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News from Wyoming Department of Health
Swimming-related Illnesses: We’re In It Together
While splashing in the waters of Wyoming’s pools and lakes is a favorite activity for many families, swimmers should take steps to avoid catching or spreading recreational water illnesses that can take away their summertime fun.
When germs get into the water, they can cause diseases such as cryptosporidiosis, giardiasis and shigellosis if swallowed. “With pools keep in mind you and your family are sharing the water, and any germs that may be present, with every other swimmer,” said Tiffany Lupcho, epidemiologist with the Wyoming Department of Health. “When someone has diarrhea, their poop can contain millions of germs. Just one person with diarrhea can contaminate an entire pool and you can become ill if you swallow a tiny amount of pool water with germs.
“Some of these germs are very tolerant to chlorine and might not be killed right away,” Lupcho said. For example, cryptosporidium, the leading cause of disease outbreaks caused by pools, can live in chlorinated water for more than 10 days. Lupcho said these germs are also common in untreated water such as hot springs, lakes, rivers and streams. Natural bodies of water and reservoirs can be contaminated with germs from sewage spills, animal waste and water runoff after it rains.
With an incidence rate six times higher than the national rate in 2013, cryptosporidium has been a serious concern in Wyoming. Last year, Campbell County experienced an outbreak of cryptosporidiosis with 121 reported cases, which made up 72 percent of reported statewide cases. Many people who were sick likely became ill from swallowing water contaminated with cryptosporidium while swimming.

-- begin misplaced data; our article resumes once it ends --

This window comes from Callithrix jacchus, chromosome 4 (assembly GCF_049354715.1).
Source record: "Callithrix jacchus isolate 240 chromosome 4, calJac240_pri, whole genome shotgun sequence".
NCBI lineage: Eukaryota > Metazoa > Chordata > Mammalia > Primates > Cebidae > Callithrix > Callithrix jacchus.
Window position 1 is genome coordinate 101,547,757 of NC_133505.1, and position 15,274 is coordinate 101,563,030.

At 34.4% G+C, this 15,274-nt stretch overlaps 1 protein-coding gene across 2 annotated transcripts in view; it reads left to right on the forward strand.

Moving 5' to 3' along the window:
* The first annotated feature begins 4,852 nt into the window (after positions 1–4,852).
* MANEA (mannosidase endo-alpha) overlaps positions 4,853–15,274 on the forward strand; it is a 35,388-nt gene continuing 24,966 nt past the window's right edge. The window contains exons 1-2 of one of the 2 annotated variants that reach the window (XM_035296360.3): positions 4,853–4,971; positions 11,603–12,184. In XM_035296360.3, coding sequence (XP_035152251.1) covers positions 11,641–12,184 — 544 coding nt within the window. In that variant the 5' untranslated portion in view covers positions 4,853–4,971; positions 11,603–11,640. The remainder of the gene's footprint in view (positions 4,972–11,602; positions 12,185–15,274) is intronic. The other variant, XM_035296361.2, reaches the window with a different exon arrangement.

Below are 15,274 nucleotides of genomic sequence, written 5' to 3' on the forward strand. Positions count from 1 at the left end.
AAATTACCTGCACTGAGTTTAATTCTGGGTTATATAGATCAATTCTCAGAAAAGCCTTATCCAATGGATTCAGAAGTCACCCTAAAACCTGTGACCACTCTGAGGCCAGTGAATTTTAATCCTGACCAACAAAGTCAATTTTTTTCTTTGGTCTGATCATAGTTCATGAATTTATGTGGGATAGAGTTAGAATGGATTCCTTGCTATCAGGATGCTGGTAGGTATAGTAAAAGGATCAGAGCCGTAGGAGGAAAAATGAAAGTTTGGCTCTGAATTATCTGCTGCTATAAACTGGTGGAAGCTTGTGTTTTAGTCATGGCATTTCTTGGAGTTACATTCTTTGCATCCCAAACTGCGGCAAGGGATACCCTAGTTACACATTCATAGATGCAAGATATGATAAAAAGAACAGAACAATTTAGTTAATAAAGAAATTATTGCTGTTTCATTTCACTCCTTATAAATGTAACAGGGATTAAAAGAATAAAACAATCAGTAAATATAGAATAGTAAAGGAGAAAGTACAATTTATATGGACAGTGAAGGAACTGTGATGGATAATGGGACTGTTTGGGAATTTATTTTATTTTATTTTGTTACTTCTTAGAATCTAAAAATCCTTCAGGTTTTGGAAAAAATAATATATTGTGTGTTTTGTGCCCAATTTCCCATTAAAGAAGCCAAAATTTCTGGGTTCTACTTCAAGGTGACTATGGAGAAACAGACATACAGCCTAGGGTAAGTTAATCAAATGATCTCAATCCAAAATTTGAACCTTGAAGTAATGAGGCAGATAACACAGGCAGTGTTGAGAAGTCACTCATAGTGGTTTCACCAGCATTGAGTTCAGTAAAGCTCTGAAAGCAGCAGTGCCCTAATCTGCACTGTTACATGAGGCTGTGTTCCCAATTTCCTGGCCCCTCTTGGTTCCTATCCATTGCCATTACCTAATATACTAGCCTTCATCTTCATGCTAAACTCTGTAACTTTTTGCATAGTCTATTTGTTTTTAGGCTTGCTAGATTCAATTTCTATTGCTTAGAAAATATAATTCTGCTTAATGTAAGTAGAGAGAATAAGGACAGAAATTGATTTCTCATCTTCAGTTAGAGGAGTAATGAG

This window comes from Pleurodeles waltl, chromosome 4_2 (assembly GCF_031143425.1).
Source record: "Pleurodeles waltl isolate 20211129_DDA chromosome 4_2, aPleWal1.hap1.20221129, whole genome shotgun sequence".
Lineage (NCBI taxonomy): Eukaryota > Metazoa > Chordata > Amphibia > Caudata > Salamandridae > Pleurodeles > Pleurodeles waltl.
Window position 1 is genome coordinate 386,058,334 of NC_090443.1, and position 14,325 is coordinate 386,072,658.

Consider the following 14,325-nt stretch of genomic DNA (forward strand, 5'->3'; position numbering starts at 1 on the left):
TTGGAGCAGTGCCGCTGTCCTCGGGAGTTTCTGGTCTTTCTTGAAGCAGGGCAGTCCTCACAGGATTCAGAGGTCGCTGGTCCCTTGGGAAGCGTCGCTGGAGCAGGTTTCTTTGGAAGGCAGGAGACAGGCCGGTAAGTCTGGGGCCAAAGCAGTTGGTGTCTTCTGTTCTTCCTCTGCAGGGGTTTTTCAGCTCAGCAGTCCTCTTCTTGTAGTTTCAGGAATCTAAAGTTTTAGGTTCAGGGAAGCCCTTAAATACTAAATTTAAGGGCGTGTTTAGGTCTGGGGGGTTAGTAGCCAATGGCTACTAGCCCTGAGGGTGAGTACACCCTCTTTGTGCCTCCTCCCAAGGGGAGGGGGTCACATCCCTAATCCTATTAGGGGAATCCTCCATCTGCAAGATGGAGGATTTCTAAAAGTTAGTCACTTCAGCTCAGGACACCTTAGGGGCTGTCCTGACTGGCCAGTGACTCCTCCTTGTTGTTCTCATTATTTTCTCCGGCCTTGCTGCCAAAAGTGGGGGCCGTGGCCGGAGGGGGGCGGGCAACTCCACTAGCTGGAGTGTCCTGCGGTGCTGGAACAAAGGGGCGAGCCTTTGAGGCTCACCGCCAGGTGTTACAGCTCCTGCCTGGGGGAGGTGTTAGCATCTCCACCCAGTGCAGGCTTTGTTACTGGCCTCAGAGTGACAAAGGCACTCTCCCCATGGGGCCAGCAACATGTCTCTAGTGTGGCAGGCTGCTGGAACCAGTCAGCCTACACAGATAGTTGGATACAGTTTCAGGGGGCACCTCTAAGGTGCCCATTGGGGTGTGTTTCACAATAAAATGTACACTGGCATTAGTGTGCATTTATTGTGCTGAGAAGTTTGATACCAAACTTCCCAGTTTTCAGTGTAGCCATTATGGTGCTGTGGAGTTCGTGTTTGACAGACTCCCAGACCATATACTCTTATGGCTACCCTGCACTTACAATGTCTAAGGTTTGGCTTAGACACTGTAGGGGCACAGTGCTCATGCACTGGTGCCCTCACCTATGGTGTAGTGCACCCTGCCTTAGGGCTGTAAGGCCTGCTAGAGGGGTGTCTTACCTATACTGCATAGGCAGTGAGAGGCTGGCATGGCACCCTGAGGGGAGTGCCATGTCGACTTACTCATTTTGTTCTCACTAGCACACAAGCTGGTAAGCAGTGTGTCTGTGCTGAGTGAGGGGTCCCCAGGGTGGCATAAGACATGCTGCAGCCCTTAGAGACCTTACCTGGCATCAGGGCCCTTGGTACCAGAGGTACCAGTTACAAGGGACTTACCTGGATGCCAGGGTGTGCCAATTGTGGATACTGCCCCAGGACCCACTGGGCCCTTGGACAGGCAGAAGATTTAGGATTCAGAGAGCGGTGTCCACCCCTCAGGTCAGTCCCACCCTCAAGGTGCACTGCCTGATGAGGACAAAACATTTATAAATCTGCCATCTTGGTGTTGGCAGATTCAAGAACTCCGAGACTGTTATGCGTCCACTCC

Symptoms of these diseases in humans can occur days to weeks after exposure and include active diarrhea, stomach cramping, nausea and loss of appetite.
“It is crucial to prevent germs from getting into pools and lakes in the first place,” Lupcho says. “By not swimming in a pool or other body of water when you have diarrhea, and by showering before getting into the pool, you can help keep germs out of swimming water,” Lupcho said.
Simple steps swimmers can take to help protect themselves and others include:
· Avoid swimming on days when you are experiencing diarrhea. Germs can spread into the water and make others sick.
· Don't swallow the water you are swimming in and avoid getting water into your mouth.
· Practice good hygiene. Shower with soap before swimming and wash your hands after using the toilet or changing diapers. Germs on the body can end up in the water.
· Parents of young children should remember to:
o Wash children before swimming (especially their rear ends).
o Check diapers every 30–60 minutes. Change diapers in a bathroom or a diaper-changing area and not poolside. Germs can spread in and around the pool.
o Take children to the bathroom every 30–60 minutes. Waiting to hear “I have to go,” may mean it's too late.
For more information about healthy swimming, visit www.cdc.gov/healthyswimming/.
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